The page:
Tuesday, October 29, 2013

Wally the crawler in fizzy Barkley Canyon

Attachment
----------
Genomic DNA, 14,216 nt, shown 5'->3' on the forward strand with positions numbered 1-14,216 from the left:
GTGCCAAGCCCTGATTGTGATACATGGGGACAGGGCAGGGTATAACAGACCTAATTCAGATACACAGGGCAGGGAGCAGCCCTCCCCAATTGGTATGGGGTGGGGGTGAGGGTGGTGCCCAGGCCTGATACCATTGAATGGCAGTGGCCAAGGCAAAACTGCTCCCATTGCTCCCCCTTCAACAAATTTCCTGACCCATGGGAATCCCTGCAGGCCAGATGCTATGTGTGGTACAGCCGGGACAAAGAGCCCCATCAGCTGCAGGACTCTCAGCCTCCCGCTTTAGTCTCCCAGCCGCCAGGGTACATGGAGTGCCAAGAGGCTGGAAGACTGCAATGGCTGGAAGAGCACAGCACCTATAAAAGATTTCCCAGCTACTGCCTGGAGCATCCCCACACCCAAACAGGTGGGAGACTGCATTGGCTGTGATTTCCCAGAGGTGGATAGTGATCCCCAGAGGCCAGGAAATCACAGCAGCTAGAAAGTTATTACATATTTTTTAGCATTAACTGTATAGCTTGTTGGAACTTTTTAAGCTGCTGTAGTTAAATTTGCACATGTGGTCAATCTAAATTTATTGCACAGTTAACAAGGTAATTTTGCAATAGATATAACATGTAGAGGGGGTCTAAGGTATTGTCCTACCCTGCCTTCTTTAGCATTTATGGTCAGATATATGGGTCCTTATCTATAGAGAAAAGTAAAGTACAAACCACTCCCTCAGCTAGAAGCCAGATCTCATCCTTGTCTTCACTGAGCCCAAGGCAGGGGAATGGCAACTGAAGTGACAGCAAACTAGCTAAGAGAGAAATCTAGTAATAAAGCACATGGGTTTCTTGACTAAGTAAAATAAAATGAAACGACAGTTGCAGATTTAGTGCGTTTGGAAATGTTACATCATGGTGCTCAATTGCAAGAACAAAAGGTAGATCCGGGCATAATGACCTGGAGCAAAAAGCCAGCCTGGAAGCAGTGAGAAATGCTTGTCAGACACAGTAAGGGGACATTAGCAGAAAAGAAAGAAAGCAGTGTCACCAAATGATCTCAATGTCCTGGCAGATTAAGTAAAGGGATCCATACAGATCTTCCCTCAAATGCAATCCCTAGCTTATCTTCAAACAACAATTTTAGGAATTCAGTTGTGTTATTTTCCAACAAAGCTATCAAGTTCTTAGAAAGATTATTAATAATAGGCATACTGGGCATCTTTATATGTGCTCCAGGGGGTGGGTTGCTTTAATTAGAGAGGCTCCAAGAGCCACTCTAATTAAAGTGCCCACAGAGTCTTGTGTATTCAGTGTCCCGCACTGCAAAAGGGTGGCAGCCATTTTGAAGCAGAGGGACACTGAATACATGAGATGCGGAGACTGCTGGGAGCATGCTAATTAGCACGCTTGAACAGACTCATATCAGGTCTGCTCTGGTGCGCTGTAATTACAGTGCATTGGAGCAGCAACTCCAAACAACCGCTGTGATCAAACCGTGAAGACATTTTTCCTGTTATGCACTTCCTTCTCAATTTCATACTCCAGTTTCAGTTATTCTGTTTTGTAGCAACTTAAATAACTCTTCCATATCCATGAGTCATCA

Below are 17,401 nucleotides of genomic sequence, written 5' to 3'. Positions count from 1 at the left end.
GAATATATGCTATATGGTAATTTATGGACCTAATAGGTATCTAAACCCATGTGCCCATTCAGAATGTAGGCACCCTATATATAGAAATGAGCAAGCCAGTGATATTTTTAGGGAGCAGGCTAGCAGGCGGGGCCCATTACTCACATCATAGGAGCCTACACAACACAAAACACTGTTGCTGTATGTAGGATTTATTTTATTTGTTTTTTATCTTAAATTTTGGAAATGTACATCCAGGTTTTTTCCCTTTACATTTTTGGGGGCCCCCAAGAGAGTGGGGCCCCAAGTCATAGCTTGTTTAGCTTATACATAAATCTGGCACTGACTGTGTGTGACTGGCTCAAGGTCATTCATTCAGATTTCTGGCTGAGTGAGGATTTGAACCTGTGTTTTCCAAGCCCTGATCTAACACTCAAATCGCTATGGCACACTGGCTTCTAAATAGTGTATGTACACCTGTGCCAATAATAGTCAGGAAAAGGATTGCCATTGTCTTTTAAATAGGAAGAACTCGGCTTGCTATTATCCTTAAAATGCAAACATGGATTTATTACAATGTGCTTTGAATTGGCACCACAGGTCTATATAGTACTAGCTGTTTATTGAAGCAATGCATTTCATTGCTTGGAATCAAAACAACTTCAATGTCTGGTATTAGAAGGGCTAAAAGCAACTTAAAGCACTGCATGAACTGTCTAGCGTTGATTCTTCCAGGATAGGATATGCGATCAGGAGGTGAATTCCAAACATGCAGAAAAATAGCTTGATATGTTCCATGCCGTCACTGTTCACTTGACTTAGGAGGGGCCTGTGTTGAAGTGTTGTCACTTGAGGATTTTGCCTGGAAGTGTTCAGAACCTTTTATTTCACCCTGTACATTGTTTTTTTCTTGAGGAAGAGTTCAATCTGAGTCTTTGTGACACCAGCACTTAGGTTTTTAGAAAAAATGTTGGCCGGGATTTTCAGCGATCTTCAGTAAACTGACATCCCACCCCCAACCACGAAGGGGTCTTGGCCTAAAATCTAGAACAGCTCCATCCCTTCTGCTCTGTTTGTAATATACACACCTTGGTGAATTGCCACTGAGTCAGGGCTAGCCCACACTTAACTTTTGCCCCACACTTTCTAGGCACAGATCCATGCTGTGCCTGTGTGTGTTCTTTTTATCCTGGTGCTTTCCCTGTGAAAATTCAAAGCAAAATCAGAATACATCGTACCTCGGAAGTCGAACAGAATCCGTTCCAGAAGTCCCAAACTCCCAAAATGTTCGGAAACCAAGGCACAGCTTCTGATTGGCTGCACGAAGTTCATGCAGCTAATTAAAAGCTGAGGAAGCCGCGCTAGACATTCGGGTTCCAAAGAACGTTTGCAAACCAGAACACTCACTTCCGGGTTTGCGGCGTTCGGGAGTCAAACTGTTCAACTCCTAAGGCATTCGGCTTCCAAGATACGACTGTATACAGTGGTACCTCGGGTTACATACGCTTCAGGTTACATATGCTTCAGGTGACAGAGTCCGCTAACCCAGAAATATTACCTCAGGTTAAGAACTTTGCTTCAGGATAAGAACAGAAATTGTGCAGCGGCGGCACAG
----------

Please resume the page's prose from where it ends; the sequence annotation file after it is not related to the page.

Science News, Oct. 19, 2013:  Real time monitoring of the seafloor in six underwater research stations connected to the Internet with fiber optic cables - this is the NEPTUNE observatory (Canada site).  Science News describes an amazingly broad research study of the biological, chemical, physical, geological and acoustical features of the ocean floor, including deployment of a robot named Wally that monitors methane bubbling up from a seafloor canyon more than 850 meters deep.  This issue is on the current reading rack now, adjacent to the circulation desk.  Stop in and read more: the potential for massive tsunamis if too much methane is released all at once, due to warming waters or a change in pressure; video footage of a northern elephant seal slurping up a hagfish in one gulp; seismometer recordings of both whale songs and an earthquake; the vitality and dynamism of ocean ridges.  The NEPTUNE observatory involves scientists around the world and its "online viewing portal" may be accessed by anyone. See Interactive Oceans at Univ. of Washington (NEPTUNE U.S.).

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